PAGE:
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Friday Five: Seinfeld, the Anti-TOMS Shoes, and How to Help the Poor

On Friday afternoons, we bring you the best of our blog and the best of the web. This week’s round-up includes some Seinfeld, the “anti-TOMS” shoes, and a book review of From Prophecy to Charity: How to Help the Poor. 1. RJ Moeller and Jacqueline Otto use a Seinfeld clip to give an anti-anti-Walmart message:
Now, corporations, like governments, are run by imperfect people. And the purpose of this short piece is not to discuss the morality of the corporate soul. The purpose of this blog is to respond to that liberal friend who is quick to condemn you for shopping at Walmart. Your friend thinks Walmart preys on mom-and-pop stores?

2. Over at Humane Pursuits, Miriel Thomas writes on The Bible and the Better Business Bureau:
But the Christian, if he’s well catechized, has something else: he has a sense of vocation. He is aware that his abilities are not his own. He knows that he has been entrusted with his talents for the sake of something greater than himself, and that someday he will have to account for his use of those gifts before the throne of his Creator. So he works, just like his colleague, to feed his family and contribute to the body of knowledge in his field—but he also works to fulfill a purpose.
3. RJ Moeller talks with Troy Senik, an editor at Ricochet.com and a a former speechwriter for President George W. Bush.
4. Elise Amyx reviews From Prophecy to Charity: How to Help the Poor
Generosity is a virtue that cannot be ignored in the Judeo-Christian tradition. Proverbs 29:7 says, “The righteous care about justice for the poor, but the wicked have no such concern.” God very clearly commands us to love the poor in the Bible, yet how to properly care for the poor is one of the most controversial topics among politically involved Christian circles. Professor of politics and policy at New York University Lawrence M. Mead provides a thorough critique of U.S. welfare policy from a biblical worldview in From Prophecy to Charity: How to Help the Poor.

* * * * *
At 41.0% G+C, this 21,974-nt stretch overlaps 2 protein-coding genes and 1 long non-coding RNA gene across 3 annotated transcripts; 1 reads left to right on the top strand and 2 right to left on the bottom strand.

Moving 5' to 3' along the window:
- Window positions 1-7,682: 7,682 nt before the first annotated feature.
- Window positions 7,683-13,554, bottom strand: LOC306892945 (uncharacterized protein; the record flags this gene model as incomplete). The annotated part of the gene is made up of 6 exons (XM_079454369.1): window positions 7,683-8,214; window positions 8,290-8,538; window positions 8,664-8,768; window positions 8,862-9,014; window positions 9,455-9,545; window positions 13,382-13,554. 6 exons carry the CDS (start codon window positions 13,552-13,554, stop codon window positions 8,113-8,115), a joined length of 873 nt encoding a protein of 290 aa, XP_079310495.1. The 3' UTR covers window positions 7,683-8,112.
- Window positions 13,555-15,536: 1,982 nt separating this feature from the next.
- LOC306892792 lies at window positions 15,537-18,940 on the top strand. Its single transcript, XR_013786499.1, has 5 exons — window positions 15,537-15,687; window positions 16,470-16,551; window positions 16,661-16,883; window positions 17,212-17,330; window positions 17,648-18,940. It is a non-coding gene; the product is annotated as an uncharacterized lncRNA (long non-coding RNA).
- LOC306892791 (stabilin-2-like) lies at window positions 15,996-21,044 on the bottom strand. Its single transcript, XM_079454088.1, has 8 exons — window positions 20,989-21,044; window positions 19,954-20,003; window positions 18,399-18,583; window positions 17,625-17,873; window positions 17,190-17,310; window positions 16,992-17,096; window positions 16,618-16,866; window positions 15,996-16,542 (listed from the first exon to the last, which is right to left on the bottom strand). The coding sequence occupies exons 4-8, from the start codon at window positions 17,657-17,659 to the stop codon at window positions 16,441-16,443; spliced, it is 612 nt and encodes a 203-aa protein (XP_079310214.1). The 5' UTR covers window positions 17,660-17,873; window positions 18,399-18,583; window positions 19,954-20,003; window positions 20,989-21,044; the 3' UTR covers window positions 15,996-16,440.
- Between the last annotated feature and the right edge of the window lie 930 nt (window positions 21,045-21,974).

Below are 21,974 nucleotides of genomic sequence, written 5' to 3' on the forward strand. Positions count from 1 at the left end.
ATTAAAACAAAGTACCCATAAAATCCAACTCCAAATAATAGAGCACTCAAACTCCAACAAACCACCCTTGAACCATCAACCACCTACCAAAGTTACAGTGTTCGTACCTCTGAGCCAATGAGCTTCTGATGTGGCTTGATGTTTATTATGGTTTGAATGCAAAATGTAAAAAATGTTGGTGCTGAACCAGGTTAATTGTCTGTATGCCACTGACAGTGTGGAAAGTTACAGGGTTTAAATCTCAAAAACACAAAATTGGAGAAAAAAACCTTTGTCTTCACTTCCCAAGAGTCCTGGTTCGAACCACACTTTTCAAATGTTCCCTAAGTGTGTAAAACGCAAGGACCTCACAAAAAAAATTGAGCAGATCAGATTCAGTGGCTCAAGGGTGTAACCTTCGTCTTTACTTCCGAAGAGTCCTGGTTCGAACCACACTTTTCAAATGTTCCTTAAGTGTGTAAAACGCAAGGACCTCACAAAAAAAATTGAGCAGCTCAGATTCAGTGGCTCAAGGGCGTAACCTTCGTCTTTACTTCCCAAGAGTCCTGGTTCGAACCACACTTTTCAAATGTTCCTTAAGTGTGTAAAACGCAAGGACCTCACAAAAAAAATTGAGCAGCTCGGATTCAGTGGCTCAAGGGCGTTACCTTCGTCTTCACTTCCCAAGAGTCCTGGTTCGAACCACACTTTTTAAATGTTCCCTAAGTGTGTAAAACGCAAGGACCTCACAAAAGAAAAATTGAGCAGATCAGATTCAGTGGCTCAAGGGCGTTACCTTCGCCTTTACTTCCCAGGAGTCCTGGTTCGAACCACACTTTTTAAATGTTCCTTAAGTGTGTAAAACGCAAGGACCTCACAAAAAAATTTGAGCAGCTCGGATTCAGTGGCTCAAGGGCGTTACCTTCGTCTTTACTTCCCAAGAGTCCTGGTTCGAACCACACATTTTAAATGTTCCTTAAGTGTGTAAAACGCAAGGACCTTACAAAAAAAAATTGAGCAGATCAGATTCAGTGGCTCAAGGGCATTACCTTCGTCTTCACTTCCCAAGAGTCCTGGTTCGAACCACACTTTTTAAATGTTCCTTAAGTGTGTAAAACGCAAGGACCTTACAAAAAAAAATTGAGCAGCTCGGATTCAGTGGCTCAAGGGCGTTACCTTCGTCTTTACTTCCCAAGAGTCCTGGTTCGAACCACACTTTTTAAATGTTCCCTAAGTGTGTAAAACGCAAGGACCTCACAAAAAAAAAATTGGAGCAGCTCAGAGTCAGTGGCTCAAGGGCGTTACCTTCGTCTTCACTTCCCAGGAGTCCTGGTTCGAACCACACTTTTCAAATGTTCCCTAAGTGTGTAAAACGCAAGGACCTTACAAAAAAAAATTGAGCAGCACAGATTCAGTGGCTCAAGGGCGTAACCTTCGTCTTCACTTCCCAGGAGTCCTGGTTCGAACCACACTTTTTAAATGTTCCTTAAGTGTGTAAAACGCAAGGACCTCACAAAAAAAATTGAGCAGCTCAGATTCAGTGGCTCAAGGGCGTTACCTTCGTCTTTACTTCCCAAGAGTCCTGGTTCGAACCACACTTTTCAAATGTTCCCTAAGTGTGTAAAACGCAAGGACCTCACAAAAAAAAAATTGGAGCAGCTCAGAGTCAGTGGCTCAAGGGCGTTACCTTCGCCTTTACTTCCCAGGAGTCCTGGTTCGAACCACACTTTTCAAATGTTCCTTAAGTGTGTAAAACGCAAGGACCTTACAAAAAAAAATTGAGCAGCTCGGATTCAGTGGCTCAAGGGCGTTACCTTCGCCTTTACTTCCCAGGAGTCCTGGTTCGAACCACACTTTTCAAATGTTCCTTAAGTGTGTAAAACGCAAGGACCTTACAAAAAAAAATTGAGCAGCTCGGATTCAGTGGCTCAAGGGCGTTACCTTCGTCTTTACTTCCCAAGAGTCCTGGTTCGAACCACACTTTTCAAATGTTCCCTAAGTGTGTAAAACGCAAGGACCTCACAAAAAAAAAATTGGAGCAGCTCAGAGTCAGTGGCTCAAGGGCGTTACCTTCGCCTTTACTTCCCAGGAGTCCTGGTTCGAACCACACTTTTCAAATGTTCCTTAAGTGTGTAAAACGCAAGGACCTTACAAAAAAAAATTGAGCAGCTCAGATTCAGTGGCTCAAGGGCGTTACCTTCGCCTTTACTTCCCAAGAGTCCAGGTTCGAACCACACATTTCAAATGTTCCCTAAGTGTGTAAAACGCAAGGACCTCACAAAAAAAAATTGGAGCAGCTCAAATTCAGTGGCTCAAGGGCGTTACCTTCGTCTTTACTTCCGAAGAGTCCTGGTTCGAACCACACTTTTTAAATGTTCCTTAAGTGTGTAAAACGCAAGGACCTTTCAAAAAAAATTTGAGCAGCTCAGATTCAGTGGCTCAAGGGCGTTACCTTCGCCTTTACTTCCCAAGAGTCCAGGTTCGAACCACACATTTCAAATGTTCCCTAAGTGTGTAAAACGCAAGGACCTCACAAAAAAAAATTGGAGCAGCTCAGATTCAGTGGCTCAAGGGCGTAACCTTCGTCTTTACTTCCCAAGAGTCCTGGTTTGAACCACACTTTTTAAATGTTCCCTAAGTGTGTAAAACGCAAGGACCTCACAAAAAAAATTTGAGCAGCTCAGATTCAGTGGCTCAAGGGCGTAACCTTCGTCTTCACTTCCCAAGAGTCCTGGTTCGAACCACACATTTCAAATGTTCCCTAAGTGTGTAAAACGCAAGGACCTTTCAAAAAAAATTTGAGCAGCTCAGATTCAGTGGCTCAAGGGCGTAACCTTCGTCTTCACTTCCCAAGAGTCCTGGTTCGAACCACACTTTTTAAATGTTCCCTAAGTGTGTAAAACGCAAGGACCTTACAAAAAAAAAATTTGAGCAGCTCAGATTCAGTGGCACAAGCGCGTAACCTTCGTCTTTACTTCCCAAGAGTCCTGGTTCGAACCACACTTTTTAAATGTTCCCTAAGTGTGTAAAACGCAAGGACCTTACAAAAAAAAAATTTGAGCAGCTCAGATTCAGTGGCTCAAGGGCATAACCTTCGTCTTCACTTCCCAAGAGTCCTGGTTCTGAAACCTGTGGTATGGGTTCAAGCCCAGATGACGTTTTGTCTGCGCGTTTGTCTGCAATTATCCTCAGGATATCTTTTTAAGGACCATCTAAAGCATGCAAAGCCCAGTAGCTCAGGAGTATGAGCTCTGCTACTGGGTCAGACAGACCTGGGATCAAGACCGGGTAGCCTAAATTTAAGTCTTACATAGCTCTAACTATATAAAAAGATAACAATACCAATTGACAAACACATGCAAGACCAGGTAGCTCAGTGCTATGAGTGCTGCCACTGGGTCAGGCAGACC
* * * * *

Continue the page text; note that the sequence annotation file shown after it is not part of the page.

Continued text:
5. We highlighted a piece by Tate Watkins at GOOD on the “Anti-TOMS” shoes made by Oliberté Footwear:
“With TOMS,” Dehtiar says, “the best thing is the awareness they’ve created.” But he’s skeptical of the company’s one-for-one model because he believes the donations can pressure local shoemakers and vendors, in addition to reinforcing stereotypes about the developing world. “TOMS Shoes is a good marketing tool, but it’s not good aid,” agrees Saundra Schimmelpfennig, an international aid expert who blogs at Good Intentions Are Not Enough, where she aims to educate nonprofit donors about effective charity. She’s criticized TOMS for competing with local producers by handing out free goods and for being “quintessential Whites in Shining Armor.” “The idea of creating jobs that pay a fair wage and provide necessary benefits,” she says, “can have far more impact than aid.”